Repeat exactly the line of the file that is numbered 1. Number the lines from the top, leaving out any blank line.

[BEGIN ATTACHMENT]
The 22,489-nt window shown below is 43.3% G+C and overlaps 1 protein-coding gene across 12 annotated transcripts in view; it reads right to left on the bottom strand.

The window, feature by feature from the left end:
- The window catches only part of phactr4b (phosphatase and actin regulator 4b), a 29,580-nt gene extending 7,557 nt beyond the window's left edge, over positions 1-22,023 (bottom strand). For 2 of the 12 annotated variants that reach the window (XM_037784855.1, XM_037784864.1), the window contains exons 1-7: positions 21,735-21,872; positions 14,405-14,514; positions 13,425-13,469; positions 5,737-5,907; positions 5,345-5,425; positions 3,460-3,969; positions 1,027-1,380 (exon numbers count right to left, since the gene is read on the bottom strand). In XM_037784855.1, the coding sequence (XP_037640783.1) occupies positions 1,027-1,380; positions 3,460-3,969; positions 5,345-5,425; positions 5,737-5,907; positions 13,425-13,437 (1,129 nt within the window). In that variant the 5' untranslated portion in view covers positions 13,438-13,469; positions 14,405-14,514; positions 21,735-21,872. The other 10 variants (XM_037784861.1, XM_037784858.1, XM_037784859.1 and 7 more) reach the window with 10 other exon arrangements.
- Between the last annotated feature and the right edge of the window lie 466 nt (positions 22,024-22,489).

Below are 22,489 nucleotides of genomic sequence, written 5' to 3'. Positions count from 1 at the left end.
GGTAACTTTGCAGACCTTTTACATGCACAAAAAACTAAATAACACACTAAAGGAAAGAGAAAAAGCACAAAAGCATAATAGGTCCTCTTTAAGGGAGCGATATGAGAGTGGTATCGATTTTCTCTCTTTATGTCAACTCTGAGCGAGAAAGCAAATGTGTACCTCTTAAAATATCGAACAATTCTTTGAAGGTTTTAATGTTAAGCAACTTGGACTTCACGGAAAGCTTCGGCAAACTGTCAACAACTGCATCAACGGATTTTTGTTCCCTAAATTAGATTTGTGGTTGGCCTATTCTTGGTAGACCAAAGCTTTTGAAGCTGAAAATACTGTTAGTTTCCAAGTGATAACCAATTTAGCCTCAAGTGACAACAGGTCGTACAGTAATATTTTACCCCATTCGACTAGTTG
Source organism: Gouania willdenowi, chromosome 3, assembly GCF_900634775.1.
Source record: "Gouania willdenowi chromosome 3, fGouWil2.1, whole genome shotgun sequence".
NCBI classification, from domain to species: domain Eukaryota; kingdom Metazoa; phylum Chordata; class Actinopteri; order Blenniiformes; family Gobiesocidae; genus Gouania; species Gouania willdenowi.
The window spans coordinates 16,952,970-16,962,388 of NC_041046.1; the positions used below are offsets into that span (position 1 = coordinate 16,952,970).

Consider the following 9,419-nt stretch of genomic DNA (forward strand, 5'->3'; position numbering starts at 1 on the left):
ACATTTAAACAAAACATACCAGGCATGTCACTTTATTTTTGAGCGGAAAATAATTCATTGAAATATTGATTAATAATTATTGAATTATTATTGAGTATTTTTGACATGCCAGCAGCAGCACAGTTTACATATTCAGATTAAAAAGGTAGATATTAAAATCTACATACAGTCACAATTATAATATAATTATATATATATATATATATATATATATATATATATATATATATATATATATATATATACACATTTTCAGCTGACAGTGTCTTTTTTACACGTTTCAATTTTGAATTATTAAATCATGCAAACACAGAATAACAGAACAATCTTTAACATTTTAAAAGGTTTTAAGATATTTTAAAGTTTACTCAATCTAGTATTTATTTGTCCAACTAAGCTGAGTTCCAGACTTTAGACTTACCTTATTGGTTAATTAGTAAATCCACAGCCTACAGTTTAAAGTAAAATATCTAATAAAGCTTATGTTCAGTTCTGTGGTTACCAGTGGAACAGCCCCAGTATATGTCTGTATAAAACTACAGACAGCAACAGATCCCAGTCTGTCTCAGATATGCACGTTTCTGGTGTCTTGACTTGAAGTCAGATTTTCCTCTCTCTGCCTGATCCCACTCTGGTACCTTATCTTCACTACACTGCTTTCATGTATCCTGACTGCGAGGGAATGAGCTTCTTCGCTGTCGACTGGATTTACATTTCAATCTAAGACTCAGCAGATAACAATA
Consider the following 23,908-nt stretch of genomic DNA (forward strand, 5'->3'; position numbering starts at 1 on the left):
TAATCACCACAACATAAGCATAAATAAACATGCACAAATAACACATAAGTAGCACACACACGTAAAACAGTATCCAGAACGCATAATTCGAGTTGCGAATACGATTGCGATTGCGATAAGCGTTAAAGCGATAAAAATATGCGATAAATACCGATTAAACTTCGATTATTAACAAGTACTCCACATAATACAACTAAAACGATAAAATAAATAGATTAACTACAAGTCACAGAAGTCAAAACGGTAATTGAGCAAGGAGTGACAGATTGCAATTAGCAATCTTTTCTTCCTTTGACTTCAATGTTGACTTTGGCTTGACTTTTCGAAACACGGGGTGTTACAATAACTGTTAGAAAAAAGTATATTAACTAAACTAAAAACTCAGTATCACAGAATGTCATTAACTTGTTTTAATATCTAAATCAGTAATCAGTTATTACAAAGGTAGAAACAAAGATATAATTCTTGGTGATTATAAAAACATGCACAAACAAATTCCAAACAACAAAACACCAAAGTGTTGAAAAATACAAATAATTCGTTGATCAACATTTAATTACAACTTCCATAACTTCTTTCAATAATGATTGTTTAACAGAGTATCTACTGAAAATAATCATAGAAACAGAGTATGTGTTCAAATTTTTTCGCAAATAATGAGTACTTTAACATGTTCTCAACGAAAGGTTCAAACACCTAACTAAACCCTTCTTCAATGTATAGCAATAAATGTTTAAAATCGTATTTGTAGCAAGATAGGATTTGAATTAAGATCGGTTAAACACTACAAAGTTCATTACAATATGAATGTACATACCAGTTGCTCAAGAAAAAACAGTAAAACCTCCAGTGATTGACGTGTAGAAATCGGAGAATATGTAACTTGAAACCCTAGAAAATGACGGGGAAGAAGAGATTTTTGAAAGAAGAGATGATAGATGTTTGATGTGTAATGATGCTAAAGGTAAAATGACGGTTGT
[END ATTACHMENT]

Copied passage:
The 22,489-nt window shown below is 43.3% G+C and overlaps 1 protein-coding gene across 12 annotated transcripts in view; it reads right to left on the bottom strand.